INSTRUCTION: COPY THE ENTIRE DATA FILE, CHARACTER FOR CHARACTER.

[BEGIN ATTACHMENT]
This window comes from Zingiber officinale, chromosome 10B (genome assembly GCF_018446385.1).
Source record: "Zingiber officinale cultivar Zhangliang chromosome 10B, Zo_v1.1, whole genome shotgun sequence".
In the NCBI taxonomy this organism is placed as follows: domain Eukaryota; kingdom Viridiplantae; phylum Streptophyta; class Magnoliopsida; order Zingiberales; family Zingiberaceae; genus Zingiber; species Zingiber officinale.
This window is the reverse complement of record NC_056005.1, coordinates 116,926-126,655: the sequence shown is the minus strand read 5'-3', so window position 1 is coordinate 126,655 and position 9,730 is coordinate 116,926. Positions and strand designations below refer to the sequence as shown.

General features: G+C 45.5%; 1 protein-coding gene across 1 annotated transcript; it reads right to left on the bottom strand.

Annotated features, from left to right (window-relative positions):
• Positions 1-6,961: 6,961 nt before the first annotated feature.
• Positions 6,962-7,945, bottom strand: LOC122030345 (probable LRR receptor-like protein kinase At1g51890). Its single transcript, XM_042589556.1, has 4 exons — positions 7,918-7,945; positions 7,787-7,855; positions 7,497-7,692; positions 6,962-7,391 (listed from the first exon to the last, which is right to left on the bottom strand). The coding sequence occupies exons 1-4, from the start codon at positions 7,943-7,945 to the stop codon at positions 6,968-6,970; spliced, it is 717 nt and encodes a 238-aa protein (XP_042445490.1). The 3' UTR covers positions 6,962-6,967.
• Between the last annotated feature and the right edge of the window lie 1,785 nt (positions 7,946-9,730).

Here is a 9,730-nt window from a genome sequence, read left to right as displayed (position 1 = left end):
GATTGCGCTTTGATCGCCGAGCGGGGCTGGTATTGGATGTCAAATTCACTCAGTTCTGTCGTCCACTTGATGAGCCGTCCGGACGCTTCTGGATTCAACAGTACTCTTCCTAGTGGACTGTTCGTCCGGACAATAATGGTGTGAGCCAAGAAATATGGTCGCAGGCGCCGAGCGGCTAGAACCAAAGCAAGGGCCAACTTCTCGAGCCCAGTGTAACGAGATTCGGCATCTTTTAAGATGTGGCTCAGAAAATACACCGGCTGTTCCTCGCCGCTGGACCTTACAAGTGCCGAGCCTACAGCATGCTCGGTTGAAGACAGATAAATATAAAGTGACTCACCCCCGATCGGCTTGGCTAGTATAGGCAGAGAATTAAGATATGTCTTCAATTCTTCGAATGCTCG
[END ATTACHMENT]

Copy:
This window comes from Zingiber officinale, chromosome 10B (genome assembly GCF_018446385.1).
Source record: "Zingiber officinale cultivar Zhangliang chromosome 10B, Zo_v1.1, whole genome shotgun sequence".
In the NCBI taxonomy this organism is placed as follows: domain Eukaryota; kingdom Viridiplantae; phylum Streptophyta; class Magnoliopsida; order Zingiberales; family Zingiberaceae; genus Zingiber; species Zingiber officinale.
This window is the reverse complement of record NC_056005.1, coordinates 116,926-126,655: the sequence shown is the minus strand read 5'-3', so window position 1 is coordinate 126,655 and position 9,730 is coordinate 116,926. Positions and strand designations below refer to the sequence as shown.

General features: G+C 45.5%; 1 protein-coding gene across 1 annotated transcript; it reads right to left on the bottom strand.

Annotated features, from left to right (window-relative positions):
• Positions 1-6,961: 6,961 nt before the first annotated feature.
• Positions 6,962-7,945, bottom strand: LOC122030345 (probable LRR receptor-like protein kinase At1g51890). Its single transcript, XM_042589556.1, has 4 exons — positions 7,918-7,945; positions 7,787-7,855; positions 7,497-7,692; positions 6,962-7,391 (listed from the first exon to the last, which is right to left on the bottom strand). The coding sequence occupies exons 1-4, from the start codon at positions 7,943-7,945 to the stop codon at positions 6,968-6,970; spliced, it is 717 nt and encodes a 238-aa protein (XP_042445490.1). The 3' UTR covers positions 6,962-6,967.
• Between the last annotated feature and the right edge of the window lie 1,785 nt (positions 7,946-9,730).

Here is a 9,730-nt window from a genome sequence, read left to right as displayed (position 1 = left end):
GATTGCGCTTTGATCGCCGAGCGGGGCTGGTATTGGATGTCAAATTCACTCAGTTCTGTCGTCCACTTGATGAGCCGTCCGGACGCTTCTGGATTCAACAGTACTCTTCCTAGTGGACTGTTCGTCCGGACAATAATGGTGTGAGCCAAGAAATATGGTCGCAGGCGCCGAGCGGCTAGAACCAAAGCAAGGGCCAACTTCTCGAGCCCAGTGTAACGAGATTCGGCATCTTTTAAGATGTGGCTCAGAAAATACACCGGCTGTTCCTCGCCGCTGGACCTTACAAGTGCCGAGCCTACAGCATGCTCGGTTGAAGACAGATAAATATAAAGTGACTCACCCCCGATCGGCTTGGCTAGTATAGGCAGAGAATTAAGATATGTCTTCAATTCTTCGAATGCTCG